Crazy Rich Asians (TheaterByte Movie Review)

Crazy Rich Asians (2018) Movie PosterIt has been 25 years since a major Hollywood production with a mostly Asian cast has hit the big screen in a big way. Well, move over The Joy Luck Club, here comes Warner Brothers Films’ Crazy Rich Asians, a romantic comedy/drama based on Kevin Kwan’s bestseller and featuring plenty of powerhouse actors who are mostly Asians of varying provenance that includes China, the USA, the UK, and Malaysia.

The film kicks off in the Big Apple as local university economics professor Rachel Chu (Constance Wu) is enjoying a passionate relationship with handsome Malaysian Nick Young (Henry Golding). Rachel’s background is quite modest: her mother Kerry (Tan Keng Hua) is a single parent who emigrated from China after Rachel was born and has worked hard to make a decent living for her only child. In contrast, Nick comes from the wealthiest family in Singapore although he has carefully concealed this fact from Rachel. He invites her to travel with him to Singapore for a wedding in which he will be the best man for childhood buddy Colin Khoo (Chris Pang) who is marrying super-wealthy Arimanta Lee (Sonoya Mizuno). Oh, and by the way, Rachel will finally get to meet Nick’s family and reconnect with her college classmate Peig Lin (Awkwafina).

After arriving in Singapore, Peig Lin’s wealthy but eccentric father Wye Mun (Ken Jeong) and mother Neena (Koh Chien Mun) do their best to make Rachel feel welcome but Nick’s tradition-bound and intimidating mother Eleanor (Michelle Yeoh) and grandmother Shang Su Yi (Lisa Lu) quickly draw the lines in the sand.  Over-the-top bachelor and bachelorette parties ensue on chartered boats and private islands while Nick confides to Colin that he plans to pop the question to Rachel after the gala wedding is over. During a private moment with Eleanor, Rachel realizes that Nick’s family will never approve of her marrying the love of her life, and she must make some difficult choices: does she accept his proposal anyway and watch him cut ties with his family and its fortune or does she simply return to her daily routine in New York City? In the spirit of “the course of true love never did run smooth,” the audience should have little doubt that this modern-day Cinderella will end up with her Prince Charming even if they must overcome a few obstacles placed in their path.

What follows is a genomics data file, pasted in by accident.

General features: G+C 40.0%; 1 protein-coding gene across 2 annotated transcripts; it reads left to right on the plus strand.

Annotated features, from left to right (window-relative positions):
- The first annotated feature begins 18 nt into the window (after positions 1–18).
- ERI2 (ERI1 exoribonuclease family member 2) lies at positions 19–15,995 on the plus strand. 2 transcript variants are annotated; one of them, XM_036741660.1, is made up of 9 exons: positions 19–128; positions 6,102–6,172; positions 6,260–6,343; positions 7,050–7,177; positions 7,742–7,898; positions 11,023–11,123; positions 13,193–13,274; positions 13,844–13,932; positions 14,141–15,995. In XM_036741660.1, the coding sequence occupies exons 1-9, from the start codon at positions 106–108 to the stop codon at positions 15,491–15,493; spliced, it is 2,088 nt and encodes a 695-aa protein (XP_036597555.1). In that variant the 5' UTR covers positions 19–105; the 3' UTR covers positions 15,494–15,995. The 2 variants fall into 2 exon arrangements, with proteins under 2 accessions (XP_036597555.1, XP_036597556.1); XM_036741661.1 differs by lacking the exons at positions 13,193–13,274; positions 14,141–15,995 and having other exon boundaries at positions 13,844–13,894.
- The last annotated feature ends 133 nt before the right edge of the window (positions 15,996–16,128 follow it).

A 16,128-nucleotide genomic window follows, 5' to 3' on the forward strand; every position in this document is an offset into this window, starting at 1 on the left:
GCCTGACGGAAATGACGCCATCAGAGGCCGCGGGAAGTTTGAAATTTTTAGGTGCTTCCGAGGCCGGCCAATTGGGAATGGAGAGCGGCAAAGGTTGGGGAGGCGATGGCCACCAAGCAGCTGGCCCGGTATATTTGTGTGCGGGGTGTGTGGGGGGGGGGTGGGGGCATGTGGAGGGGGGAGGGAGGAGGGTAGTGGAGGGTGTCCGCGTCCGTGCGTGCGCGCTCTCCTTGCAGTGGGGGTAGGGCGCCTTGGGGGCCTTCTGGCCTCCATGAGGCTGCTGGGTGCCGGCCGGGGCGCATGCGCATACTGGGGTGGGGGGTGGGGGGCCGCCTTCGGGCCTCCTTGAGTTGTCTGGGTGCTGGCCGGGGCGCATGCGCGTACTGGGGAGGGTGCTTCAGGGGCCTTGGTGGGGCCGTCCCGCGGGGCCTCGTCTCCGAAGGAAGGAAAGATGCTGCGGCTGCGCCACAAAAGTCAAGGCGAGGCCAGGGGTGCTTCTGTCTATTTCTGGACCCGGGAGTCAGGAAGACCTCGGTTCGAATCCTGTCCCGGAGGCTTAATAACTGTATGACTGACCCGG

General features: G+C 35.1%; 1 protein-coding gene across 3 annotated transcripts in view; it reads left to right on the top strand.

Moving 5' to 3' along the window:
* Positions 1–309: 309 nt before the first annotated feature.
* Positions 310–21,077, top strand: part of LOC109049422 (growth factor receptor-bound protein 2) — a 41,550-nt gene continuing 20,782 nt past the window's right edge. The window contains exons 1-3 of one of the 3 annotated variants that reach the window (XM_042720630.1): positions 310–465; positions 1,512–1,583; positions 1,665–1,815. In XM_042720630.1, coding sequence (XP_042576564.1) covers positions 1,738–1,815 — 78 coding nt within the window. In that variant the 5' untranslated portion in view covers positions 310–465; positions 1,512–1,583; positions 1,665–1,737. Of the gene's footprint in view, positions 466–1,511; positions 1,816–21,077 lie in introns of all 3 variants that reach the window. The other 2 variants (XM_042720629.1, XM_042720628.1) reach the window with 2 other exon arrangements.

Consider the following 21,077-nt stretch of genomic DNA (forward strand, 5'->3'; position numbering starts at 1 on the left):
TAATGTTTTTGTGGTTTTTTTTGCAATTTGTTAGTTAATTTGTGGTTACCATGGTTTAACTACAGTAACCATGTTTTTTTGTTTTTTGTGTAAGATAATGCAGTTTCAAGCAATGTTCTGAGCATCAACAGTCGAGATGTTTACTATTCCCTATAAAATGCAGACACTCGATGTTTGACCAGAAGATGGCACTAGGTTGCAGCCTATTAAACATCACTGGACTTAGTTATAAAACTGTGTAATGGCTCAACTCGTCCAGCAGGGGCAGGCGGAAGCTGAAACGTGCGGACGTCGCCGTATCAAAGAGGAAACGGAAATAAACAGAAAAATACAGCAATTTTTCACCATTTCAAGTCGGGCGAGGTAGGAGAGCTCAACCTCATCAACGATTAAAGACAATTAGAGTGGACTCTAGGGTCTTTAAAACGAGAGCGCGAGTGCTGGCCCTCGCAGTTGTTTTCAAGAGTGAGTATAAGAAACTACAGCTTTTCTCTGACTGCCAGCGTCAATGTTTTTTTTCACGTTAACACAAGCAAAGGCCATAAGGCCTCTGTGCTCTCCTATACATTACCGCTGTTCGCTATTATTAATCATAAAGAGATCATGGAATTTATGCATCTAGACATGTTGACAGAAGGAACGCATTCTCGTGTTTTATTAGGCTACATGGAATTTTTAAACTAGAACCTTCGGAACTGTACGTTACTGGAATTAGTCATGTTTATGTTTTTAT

[envira-album id=”112878″]

A terrific script by Peter Chiarelli and Adele Lim for Crazy Rich Asians and talented director Jon M. Chu’s knowing hand are complemented by stunning shots of Singapore’s striking locations. Brian Tyler offers up a romantic score, laced with contemporary Chinese versions of American standards, that adds just the right sentiments to each of this film’s “magic” moments. What will bowl over most audiences are the massive party scenes that ooze mega bucks and are visually just plain awesome to behold. All of this would be of little value if it were not for a cast that is simply superb. Michelle Yeoh is stunning in her portrayal of a strong woman beholden to family duty in sharp contrast to Constance Wu who plays a starry-eyed romantic that finds an inner strength that she did not know she had. The numerous supporting roles are major pluses with kudos to Nico Santos’s effete fashionista, Ronny Chieng’s  appearance-is-everything cousin, Gemma Chan as the luminous cousin Astrid, and the irrepressible scene-stealer Awkwafina. Crazy Rich Asians is one joyride from curtain up to finale and will have you laughing in the aisles one moment and reaching for your hankie the next. There will  always be the “politically correct” critics who harp on the stereotypes portrayed by numerous characters but, you know, films are not always meant to be “PC” but rather are meant to entertain their audiences. The entertainment factor here is very high so damn the naysayers. Highly recommended.